To assess the effects of potential misclassification of new onset asthma we limited the definition of incident asthma cases to those who also reported recent use of inhalers. The observed associations were similar to the primary analysis (see tables E5 and E6, model 1, in online supplement available at http://thorax.bmj.com/supplemental). Restricting the analysis to children aged 10 years or less at study entry (see tables E5 and E6, model 2, in online supplement available at http://thorax.bmj.com/supplemental) or children without extreme values of lung function (5th–95th percentile) (see tables E5 and E6, model 3, in online supplement available at http://thorax.bmj.com/supplemental) also did not alter our initial findings. The association also remained unchanged after adjusting for ambient PM2.5 (see table E5, model 4, in online supplement available at http://thorax.bmj.com/supplemental) and risk factors of low lung function after birth, ie, preterm birth, birth weight, maternal smoking during pregnancy and parental history of asthma (tables E5 and E6, model 4, in online supplement available at http://thorax.bmj.com/supplemental).
The joint effect of air pollution and lung function in the development of asthma during adolescence has not been characterised previously. The results of this study show that better airflow, characterised by higher FEF25–75 and FEV1 during childhood, was associated with a decreased risk of new onset asthma during adolescence. However, exposure to high levels of PM2.5 (or PM10, NO2, acid vapour, elemental carbon or organic carbon) attenuated this protective association of lung function on the occurrence of asthma.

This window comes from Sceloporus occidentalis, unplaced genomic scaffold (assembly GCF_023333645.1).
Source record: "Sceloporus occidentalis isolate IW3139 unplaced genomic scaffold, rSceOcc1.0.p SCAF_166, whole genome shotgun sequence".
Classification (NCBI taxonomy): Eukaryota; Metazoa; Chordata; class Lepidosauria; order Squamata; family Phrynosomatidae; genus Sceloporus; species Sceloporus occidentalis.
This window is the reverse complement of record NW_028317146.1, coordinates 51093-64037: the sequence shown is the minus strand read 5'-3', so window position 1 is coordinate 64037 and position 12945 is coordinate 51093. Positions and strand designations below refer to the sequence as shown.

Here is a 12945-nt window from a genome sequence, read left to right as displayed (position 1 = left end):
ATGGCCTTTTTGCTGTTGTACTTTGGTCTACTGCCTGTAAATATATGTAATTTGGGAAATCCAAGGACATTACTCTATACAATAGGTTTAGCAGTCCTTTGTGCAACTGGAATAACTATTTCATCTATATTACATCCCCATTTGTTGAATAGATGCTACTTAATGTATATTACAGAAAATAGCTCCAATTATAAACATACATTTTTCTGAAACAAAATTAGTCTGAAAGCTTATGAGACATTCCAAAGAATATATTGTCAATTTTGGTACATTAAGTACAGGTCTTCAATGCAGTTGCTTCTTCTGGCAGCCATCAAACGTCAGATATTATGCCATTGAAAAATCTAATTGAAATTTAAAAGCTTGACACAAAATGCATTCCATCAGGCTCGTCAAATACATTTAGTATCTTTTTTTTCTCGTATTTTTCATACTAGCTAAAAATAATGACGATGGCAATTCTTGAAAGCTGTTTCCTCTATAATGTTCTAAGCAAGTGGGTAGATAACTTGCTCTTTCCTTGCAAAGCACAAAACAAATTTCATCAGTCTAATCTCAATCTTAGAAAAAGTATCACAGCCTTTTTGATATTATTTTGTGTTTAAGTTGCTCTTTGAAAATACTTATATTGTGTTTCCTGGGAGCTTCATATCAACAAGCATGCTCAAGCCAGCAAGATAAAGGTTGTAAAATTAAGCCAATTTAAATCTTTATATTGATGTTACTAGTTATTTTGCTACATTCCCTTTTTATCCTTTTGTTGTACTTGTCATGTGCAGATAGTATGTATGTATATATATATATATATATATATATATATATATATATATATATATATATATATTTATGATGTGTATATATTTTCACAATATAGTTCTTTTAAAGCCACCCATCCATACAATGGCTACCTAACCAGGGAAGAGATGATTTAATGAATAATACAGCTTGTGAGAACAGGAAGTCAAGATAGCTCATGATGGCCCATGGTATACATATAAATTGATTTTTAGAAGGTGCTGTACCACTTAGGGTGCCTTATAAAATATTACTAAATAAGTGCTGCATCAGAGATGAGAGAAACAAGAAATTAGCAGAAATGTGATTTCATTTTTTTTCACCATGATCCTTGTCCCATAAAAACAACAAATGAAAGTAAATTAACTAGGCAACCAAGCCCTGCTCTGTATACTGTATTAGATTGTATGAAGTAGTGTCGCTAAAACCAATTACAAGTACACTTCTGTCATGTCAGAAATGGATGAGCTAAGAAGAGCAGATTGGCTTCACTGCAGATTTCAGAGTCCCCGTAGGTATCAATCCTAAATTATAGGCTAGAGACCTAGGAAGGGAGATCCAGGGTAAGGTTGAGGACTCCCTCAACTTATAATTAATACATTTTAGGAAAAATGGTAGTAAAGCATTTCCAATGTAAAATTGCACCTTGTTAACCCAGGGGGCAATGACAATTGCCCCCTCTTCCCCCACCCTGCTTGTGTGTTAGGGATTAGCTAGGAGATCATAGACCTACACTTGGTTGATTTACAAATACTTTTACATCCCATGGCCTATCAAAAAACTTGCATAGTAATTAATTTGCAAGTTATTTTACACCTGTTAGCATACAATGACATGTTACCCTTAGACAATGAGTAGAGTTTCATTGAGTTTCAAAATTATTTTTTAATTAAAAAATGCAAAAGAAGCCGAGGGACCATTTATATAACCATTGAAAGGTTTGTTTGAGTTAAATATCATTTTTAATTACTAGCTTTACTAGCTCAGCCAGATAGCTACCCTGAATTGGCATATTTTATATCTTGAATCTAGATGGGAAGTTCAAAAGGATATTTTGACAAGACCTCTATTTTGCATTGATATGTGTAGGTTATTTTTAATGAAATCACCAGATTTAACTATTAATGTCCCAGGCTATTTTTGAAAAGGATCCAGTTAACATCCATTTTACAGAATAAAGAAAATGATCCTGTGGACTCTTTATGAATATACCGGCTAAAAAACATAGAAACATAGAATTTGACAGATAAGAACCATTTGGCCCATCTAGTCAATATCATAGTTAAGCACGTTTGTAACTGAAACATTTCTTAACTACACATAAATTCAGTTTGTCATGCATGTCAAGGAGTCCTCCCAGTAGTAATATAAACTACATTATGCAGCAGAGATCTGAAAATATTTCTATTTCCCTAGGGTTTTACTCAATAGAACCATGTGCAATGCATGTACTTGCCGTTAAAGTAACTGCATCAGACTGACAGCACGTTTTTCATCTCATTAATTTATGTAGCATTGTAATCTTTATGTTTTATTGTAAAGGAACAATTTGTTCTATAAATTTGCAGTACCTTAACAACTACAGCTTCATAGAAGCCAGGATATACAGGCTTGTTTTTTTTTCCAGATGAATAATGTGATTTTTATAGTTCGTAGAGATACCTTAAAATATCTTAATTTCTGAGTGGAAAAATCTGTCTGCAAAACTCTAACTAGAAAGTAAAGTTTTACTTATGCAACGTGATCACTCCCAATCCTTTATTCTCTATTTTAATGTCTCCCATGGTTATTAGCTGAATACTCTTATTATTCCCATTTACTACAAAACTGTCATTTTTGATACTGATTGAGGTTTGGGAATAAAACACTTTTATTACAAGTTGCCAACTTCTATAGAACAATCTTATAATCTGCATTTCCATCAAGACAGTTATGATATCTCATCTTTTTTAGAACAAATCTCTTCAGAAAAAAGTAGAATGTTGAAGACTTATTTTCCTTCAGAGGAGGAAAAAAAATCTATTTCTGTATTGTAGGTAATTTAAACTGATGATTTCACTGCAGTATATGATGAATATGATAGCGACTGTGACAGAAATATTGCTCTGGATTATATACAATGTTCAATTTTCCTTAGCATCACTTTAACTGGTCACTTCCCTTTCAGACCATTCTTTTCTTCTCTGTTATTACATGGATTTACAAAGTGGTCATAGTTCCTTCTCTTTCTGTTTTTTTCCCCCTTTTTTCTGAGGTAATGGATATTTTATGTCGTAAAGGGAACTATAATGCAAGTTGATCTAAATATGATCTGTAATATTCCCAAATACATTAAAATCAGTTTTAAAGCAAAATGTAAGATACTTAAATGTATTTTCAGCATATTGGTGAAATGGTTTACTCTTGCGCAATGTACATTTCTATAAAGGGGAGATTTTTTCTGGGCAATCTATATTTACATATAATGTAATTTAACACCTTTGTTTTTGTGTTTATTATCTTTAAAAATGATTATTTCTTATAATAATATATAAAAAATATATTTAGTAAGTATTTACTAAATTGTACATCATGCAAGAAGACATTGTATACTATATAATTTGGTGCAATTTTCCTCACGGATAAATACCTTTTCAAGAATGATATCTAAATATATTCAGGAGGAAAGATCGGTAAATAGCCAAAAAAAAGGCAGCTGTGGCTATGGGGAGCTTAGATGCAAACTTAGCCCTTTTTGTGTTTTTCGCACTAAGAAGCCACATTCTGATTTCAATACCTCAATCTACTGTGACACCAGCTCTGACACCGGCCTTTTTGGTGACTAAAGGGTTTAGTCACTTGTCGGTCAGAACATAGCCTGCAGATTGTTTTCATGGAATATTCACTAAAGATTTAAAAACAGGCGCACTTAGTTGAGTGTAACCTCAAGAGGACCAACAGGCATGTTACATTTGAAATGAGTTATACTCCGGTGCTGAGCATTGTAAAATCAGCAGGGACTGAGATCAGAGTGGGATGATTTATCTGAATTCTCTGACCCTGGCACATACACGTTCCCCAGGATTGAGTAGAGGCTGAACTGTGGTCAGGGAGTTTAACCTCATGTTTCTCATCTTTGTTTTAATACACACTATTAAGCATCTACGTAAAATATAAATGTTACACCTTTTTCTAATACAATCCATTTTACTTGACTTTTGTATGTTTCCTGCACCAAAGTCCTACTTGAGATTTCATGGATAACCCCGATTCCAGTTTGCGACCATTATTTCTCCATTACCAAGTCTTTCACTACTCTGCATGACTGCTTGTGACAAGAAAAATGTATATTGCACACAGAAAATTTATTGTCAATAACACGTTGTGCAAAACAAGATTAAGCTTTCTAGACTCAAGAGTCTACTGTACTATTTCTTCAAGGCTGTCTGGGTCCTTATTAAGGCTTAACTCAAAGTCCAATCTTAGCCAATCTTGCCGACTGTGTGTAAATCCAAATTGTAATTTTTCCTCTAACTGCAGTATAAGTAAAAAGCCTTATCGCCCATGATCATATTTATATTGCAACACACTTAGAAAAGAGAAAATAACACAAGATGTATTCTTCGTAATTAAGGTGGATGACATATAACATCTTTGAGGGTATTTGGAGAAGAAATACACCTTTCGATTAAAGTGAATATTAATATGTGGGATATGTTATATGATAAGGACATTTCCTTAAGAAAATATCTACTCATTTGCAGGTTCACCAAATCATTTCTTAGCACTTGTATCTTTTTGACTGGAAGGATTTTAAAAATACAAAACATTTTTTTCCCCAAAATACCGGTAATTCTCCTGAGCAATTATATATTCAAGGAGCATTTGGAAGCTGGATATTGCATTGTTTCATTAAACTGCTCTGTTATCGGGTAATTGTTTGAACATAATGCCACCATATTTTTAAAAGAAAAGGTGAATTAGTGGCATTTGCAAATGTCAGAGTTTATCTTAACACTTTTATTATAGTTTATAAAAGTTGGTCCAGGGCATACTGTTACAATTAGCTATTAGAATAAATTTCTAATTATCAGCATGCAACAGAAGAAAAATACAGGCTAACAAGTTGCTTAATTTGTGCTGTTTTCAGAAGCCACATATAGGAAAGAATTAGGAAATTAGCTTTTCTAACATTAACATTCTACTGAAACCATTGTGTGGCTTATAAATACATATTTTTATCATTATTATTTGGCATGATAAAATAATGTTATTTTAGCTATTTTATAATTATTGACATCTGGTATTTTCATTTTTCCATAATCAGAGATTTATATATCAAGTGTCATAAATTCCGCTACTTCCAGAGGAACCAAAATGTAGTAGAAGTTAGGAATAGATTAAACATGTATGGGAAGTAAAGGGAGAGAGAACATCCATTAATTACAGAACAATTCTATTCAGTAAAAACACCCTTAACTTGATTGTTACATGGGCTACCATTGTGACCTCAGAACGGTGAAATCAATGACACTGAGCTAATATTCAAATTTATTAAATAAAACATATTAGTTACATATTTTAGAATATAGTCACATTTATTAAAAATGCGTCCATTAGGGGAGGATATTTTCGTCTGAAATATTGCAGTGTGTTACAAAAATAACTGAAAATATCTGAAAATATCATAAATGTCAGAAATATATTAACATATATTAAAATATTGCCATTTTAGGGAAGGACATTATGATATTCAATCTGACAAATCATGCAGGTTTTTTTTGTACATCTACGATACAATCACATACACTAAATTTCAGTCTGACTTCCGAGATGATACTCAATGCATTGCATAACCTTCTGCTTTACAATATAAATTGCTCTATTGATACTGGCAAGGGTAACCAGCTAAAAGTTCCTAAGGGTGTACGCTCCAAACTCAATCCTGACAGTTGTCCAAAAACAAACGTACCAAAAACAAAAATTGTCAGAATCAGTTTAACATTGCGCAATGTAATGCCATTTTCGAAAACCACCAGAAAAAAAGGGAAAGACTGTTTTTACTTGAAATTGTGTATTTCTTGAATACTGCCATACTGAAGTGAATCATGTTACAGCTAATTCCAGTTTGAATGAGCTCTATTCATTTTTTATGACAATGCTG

Although the protective effect of better lung function on the development of asthma has been observed in other studies, the attenuation of this effect with increasing levels of particulate and related non‐ozone pollutants is a new observation. The explanation of this pattern of effects is unclear. However, chronic inflammation and resulting airway remodelling is a central pathophysiological characteristic of asthma18 and, in one necroscopic study, chronic exposure to high levels of particulate air pollution was associated with small airway remodelling characterised by increase in fibrous tissue and smooth muscle in respiratory bronchioles.12 The authors concluded that those changes could result in chronic airflow obstruction. Furthermore, exposure to a high level of particulate matter and ozone was associated with radiological evidence of bronchiolar disease and mild bronchial wall thickening on CT scans in children 5–13 years of age.19 In our study it is possible that chronic inflammation in the distal airways induced by air pollution led to remodelling of the airways that modified the protection conferred by better lung function (or associated risk factors) on the subsequent development of asthma.